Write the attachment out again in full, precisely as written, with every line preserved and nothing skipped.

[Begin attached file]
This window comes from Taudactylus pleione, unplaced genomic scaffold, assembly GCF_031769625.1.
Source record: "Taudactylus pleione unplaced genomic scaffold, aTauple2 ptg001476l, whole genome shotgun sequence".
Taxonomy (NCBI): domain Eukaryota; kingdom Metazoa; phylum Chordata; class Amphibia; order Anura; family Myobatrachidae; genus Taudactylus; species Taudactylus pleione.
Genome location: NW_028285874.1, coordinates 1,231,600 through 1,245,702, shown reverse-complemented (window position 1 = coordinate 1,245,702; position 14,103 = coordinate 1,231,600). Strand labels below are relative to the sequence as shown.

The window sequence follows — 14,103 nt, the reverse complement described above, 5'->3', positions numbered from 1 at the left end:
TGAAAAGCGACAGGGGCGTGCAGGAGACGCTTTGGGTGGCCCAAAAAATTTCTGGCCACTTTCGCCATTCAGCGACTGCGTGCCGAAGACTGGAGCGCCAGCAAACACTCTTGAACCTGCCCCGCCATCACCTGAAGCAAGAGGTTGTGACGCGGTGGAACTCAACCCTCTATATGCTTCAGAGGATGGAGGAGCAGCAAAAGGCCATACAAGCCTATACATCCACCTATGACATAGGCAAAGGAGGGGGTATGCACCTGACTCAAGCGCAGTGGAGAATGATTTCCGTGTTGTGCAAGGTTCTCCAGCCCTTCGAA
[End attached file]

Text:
This window comes from Taudactylus pleione, unplaced genomic scaffold, assembly GCF_031769625.1.
Source record: "Taudactylus pleione unplaced genomic scaffold, aTauple2 ptg001476l, whole genome shotgun sequence".
Taxonomy (NCBI): domain Eukaryota; kingdom Metazoa; phylum Chordata; class Amphibia; order Anura; family Myobatrachidae; genus Taudactylus; species Taudactylus pleione.
Genome location: NW_028285874.1, coordinates 1,231,600 through 1,245,702, shown reverse-complemented (window position 1 = coordinate 1,245,702; position 14,103 = coordinate 1,231,600). Strand labels below are relative to the sequence as shown.

The window sequence follows — 14,103 nt, the reverse complement described above, 5'->3', positions numbered from 1 at the left end:
TGAAAAGCGACAGGGGCGTGCAGGAGACGCTTTGGGTGGCCCAAAAAATTTCTGGCCACTTTCGCCATTCAGCGACTGCGTGCCGAAGACTGGAGCGCCAGCAAACACTCTTGAACCTGCCCCGCCATCACCTGAAGCAAGAGGTTGTGACGCGGTGGAACTCAACCCTCTATATGCTTCAGAGGATGGAGGAGCAGCAAAAGGCCATACAAGCCTATACATCCACCTATGACATAGGCAAAGGAGGGGGTATGCACCTGACTCAAGCGCAGTGGAGAATGATTTCCGTGTTGTGCAAGGTTCTCCAGCCCTTCGAA